HC Deb 15 March 1886 vol 303 cc791-3
MR. BRODRICK (Surrey, Guildford)

asked Mr. Chancellor of the Exchequer, Whether arrangements can be made for the office of First Commissioner of Works to be held by a Member of this House; or, in the absence of such an arrangement, whether he can insure that a Minister will be in attendance for the purpose of defending, instead of attacking, the Estimates?

MR. W. H. SMITH (Strand, Westminster)

had the following Question on the Paper on the same subject:—To ask Mr. Chancellor of the Exchequer, What course the Government propose to take with reference to the Vote in Committee of Supply on Thursday, which reduced Vote 3, Class I., for the Royal Parks, by the sum of £50,403?


The hon. Member will allow me to answer his Question in conjunction with what I may, perhaps, be allowed to call the more practical Question of the right hon. Gentleman (Mr. W. H. Smith). The Government cannot assent to any alteration in the present arrangements relating to the Royal Parks. With reference to the other Parks, they are prepared to propose legislation for the purpose of transferring them to the charge of the Metropolitan Board; and the Government trust that, under these circumstances, the House will, pending such legislation, grant the necessary Supplies for the maintenance of those places of public enjoyment for the people.


The right hon. Gentleman has not answered my Question. Will he answer it, or, as an alternative, will he give the House some assurance that he will himself endeavour to be present on such occasions as that of Friday last?


I did not think that the hon. Gentleman had seriously put his Question. The reason why I was not present on Friday night was because I was obeying the commands of the Queen, and I hope the hon. Member will accept that as a sufficient answer. Though he seems to think it ridiculous, I do not; and that was the reason I was not present. If the hon. Member really wishes an answer to the Question, which I thought he really had put rather in jest than in earnest, I have only to answer that I and all other Ministers are prepared to and do support the Estimates that are laid on the Table. As regards the other part of the Question, I have to say that the Government are not prepared at present to make any change in the arrangements on the subject of the Office of Works.


Perhaps the House will allow me, as a matter of personal explanation, to say a word or two, as the Question really points to myself, and is intended to convey a censure upon me. In the last Parliament it is well known to a great many Members that I took a very active part in opposing the Vote for the Parks, but not for the Royal Parks. In both the proposals I submitted to the House I carefully excepted the proposal regarding the Royal Parks, and simply asked the House to support the view expressed by the Chancellor of the Exchequer—namely, that the local Parks should be transferred to a Local Body when such a Body was formed. In the course of the debate on the Vote on Thursday night—at which the hon. Gentleman opposite (Mr. Brodrick) was not present—repeated challenges were made to me as to whether I still adhered to the views I expressed when out of Office, and a quotation was made to the Committee from one of my speeches. Under those circumstances, I felt bound in honour to get up and state that I had in no way receded from the opinions formerly expressed. Beyond that I did not say one word which could be regarded as an attack on the Estimates. On the contrary, I distinctly informed the Committee that the views of the Government and of the Treasury had been placed before the House by my right hon. Friend the Secretary of State for the Home Department (Mr. Childers), who had been previously Chancellor of the Exchequer.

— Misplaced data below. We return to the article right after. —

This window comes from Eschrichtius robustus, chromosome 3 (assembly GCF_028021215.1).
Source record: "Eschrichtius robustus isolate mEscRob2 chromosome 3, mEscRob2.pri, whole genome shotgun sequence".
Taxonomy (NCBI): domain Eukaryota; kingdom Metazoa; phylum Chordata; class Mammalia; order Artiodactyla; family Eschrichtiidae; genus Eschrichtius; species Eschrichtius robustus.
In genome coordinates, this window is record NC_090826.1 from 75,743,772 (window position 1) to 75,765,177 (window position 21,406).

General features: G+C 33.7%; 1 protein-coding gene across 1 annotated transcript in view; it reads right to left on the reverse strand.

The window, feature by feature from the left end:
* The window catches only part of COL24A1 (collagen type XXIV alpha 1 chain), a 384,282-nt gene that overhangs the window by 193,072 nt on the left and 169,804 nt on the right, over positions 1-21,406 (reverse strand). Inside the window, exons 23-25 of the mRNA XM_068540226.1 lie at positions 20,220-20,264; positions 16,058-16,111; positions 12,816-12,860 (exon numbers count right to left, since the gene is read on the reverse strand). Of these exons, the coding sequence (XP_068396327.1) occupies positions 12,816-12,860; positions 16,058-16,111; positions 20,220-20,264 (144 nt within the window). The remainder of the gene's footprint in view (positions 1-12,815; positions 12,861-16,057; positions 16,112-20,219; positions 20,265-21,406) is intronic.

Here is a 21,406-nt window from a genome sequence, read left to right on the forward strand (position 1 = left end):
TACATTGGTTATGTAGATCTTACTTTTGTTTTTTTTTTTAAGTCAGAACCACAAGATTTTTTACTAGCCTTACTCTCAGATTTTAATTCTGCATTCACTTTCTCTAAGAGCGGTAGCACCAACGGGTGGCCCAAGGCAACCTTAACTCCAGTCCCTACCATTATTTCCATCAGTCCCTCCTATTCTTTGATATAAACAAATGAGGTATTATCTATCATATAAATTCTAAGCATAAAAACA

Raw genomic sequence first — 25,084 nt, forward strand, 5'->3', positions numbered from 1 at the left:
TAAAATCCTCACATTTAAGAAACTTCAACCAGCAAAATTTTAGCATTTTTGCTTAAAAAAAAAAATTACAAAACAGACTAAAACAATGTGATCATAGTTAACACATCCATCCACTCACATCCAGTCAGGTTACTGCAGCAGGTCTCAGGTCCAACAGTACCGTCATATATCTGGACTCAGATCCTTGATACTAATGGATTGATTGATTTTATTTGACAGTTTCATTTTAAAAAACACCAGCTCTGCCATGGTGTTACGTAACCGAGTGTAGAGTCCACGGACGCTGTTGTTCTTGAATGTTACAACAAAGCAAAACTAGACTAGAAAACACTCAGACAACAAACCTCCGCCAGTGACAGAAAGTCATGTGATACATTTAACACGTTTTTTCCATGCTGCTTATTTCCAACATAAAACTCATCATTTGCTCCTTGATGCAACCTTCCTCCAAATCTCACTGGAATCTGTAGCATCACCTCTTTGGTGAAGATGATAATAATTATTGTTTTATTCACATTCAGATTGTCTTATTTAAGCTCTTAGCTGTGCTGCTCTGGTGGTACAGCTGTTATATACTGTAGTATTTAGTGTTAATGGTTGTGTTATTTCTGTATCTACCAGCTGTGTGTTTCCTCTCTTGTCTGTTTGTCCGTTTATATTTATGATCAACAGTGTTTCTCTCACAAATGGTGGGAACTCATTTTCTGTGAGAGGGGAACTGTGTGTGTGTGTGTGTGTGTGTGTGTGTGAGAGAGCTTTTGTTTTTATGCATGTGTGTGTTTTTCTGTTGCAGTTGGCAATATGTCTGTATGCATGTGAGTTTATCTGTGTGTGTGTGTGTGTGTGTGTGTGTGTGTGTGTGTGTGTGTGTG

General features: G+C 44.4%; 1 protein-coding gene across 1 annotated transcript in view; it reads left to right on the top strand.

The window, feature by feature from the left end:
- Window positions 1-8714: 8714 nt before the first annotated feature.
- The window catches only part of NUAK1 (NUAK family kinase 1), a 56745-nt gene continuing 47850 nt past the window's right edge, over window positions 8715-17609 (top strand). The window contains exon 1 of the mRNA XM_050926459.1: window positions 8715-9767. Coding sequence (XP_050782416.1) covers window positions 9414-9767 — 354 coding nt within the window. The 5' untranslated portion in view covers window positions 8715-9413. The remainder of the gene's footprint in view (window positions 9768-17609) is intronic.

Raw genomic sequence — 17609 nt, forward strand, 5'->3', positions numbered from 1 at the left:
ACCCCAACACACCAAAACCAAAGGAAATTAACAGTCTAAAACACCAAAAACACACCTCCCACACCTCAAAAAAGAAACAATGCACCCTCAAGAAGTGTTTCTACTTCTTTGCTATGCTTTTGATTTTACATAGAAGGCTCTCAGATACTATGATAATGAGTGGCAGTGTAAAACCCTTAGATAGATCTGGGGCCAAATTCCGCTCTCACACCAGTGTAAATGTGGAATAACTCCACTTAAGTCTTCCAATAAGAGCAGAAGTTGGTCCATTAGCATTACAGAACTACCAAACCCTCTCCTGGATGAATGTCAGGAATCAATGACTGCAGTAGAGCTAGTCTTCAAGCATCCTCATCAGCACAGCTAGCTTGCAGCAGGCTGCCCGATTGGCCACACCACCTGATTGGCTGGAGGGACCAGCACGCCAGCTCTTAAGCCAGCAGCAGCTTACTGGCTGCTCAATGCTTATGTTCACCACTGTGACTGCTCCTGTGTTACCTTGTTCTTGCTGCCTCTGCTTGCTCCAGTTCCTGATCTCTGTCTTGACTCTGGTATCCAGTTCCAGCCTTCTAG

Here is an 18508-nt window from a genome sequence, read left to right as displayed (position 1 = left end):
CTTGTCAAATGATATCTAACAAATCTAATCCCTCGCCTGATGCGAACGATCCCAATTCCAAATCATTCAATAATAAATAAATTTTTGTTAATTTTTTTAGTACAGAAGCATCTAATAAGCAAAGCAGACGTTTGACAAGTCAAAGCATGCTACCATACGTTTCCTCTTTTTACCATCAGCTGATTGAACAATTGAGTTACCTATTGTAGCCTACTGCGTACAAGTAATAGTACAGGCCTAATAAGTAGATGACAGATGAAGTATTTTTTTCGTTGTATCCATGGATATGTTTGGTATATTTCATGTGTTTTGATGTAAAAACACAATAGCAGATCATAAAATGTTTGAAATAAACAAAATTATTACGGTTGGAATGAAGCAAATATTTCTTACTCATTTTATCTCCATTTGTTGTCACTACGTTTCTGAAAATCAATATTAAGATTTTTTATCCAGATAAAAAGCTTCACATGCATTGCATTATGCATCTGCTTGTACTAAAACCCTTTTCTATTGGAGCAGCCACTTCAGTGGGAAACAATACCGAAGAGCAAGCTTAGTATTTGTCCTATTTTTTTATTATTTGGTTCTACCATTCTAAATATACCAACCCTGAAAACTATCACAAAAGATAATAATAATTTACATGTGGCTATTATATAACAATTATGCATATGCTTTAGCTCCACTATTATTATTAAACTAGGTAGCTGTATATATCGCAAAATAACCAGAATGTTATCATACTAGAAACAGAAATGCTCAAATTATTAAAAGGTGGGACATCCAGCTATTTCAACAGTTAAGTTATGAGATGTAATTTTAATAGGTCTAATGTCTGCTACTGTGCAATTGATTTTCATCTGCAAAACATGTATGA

MR. LABOUCHERE (Northampton)

asked whether the Chancellor of the Exchequer would bring up the Vote again on Report or on the Supplementary Estimates?—because, after the statement of the right hon. Gentleman, he did not intend to oppose the Vote.


said, perhaps the hon. Member would allow him time to consider the course to pursue.